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Prayer in the 21st Century

March 9, 2012
We are about halfway through lent already, the point at which many people begin to think “why did give up chocolate?” or “why did I decide to get up earlier to pray before I start my day?” It’s also the point when many people feel the need for more spiritual nourishment in order to get through the second half of this penitential season.
While every parish, school, movement, or community is offering some sort of Lenten retreat or reflection, it is also true that every Catholic and their cousin is signing up for those retreats. What to do when retreat you wanted to participate in is full, or the days and times of available retreats don’t fit with your working schedule?
Social media to the rescue! Many well known Catholic organizations with established websites are offering on-line retreats. Each one is slightly different. An on-line retreat site offered by the Benedictine nuns of Holy Trinity Monastery in the UK has three retreat options: a “five minute retreat” option where you receive a podcast, some texts to meditate on and some questions to guide your reflections, every day for five days, as well as a dedicated “retreatline” e-mail that gives you direct access to the retreat guide. Two other options are the on-line group retreat and a one-on-one on-line retreat. In both cases retreatants are e-mail podcasts of meditations, texts to reflect on, questions for reflection, and access to a live chat forum with other retreatants (in the case of the group retreat) or Skype access to the retreat companion (in the case of the one-on-one retreat).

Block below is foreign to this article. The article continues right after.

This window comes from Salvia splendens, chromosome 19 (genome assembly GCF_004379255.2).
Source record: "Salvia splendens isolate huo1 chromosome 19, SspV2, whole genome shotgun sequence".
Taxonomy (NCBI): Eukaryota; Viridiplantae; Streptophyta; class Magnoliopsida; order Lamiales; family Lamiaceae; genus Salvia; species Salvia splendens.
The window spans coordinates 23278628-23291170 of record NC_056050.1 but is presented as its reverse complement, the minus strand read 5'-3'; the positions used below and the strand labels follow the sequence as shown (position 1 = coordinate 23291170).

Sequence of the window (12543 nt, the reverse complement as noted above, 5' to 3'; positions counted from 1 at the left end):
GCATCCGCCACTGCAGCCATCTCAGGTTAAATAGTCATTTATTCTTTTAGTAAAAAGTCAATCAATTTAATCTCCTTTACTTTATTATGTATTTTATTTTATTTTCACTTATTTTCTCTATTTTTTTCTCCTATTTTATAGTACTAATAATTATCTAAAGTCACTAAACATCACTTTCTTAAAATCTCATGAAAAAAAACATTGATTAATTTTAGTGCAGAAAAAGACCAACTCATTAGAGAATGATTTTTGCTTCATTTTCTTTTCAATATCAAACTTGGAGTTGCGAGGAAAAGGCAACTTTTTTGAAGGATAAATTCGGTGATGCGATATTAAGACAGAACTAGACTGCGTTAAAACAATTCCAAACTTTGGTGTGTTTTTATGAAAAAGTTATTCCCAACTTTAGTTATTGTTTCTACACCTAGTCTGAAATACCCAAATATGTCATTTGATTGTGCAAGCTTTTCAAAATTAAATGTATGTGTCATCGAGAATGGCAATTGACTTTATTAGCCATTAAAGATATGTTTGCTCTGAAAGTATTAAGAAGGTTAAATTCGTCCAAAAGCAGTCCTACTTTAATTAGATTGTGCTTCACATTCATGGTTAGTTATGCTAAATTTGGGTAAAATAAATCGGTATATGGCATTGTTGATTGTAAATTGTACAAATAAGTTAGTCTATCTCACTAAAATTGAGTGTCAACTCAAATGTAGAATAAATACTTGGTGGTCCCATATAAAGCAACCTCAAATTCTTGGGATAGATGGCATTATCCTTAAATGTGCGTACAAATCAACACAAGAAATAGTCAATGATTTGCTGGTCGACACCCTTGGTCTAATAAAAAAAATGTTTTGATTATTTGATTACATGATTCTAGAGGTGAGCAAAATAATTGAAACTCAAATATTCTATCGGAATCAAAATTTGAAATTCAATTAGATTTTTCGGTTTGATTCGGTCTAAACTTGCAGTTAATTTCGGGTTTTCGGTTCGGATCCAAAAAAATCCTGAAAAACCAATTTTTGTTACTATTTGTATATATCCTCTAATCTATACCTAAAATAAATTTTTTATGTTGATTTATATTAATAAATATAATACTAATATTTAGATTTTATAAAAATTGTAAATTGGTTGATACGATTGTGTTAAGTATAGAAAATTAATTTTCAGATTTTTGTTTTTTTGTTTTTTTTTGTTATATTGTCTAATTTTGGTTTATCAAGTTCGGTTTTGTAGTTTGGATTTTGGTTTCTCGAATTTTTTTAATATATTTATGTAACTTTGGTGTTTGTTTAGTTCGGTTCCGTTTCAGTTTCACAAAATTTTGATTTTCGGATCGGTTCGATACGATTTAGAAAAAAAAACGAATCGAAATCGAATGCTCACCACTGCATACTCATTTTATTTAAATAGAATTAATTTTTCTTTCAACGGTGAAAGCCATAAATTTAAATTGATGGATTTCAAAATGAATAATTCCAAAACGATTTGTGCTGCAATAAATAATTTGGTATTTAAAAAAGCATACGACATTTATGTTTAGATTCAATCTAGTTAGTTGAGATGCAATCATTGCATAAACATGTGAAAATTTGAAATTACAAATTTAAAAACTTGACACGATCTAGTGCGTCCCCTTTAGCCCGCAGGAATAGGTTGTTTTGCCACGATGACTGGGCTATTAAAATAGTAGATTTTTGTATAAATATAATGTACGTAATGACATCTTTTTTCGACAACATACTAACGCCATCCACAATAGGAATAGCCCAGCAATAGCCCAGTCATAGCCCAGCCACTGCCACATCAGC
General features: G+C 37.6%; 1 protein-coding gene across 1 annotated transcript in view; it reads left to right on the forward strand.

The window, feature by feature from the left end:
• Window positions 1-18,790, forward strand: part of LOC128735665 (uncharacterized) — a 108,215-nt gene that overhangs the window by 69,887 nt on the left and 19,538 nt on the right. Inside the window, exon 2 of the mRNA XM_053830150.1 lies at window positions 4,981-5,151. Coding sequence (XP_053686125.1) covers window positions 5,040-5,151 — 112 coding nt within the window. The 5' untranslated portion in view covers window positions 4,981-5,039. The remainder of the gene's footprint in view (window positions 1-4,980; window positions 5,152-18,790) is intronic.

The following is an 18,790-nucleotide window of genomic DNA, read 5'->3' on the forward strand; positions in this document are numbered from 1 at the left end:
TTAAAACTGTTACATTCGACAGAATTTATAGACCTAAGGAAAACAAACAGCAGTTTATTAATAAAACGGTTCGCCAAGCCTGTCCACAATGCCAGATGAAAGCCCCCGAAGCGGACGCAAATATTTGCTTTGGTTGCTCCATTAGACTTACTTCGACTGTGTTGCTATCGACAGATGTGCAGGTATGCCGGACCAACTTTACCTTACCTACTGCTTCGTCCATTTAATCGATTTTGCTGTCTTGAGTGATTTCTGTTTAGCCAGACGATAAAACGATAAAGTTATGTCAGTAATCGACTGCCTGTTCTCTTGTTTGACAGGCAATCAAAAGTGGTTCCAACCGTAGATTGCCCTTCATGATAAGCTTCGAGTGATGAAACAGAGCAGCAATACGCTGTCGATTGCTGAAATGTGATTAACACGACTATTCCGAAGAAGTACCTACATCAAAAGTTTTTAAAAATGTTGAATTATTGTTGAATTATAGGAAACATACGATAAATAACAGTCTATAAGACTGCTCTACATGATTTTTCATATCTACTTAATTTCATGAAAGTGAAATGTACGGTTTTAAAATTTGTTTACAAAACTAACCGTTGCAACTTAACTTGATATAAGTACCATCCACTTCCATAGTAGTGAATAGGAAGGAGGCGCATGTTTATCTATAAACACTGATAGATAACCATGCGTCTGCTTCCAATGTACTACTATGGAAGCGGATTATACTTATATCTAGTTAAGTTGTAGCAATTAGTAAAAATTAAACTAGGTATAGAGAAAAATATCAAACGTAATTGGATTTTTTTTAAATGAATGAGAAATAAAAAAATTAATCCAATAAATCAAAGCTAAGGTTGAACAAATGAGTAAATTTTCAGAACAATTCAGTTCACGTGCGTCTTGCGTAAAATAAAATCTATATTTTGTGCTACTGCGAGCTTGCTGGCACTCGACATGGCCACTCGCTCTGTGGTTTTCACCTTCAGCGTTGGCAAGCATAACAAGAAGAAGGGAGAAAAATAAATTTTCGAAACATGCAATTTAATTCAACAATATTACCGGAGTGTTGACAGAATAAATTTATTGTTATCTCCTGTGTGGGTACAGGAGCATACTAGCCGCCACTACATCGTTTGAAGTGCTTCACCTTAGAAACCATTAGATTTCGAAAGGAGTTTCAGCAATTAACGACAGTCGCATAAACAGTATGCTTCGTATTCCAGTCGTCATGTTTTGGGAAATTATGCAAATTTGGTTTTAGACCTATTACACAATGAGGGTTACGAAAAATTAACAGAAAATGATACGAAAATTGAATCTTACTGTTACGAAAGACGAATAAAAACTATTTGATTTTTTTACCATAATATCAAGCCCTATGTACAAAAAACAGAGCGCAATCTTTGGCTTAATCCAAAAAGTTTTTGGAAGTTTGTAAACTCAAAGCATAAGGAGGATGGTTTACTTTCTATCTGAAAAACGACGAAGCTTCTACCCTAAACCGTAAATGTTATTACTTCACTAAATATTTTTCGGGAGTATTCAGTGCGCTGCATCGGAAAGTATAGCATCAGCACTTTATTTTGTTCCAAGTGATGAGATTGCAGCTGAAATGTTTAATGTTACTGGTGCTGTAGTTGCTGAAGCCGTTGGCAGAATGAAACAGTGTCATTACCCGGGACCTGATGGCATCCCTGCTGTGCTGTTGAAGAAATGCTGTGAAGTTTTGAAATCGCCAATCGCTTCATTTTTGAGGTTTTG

Other on-line retreats are similarly structured but organized differently. The Jesuit run website IgnatianSpirituality.com (a Loyola Press website) offers a lent-long retreat on its website. Those who follow the blog are advised to set aside 30 to 40 minutes a day for private prayer and reflection. Each day the “itinerary” for that day’s session is posted. It includes an opening prayer, a short introductory text on the theme of the day, and scripture passage to read, and a short reflection meant to spawn your own reflection. Additional materials are also suggested and links to blogger’s reflections on the theme of the day are also provided. The site also offers links to other prayers and reflections that traditionally make up the Spiritual Exercises of St. Ignatius, like a guide for the daily “examen”.
For those who are happy with the traditional, in-person form of making a retreat but want a little daily boost, several websites offer materials for daily reflection.  The Jesuits seem to be the leaders in this field. The Irish Jesuits run a website called Sacred Space that offers daily prayer guides that start with a formal opening prayer, a one-paragraph thought for the day, a scripture passage to reflect on, some questions to guide your reflection (if you need it) and a closing prayer. The prayer can be done in 5 to 10 minutes. The Jesuit run Loyola Press offers what they call “three minute retreats” that follow a very similar format.
While nothing compares to quiet prayer time with the Blessed Sacrament, these on-line prayer sites might be a useful tool to help maintain a balanced, daily prayer life or to help someone new to daily prayer ease into a daily prayer routine.

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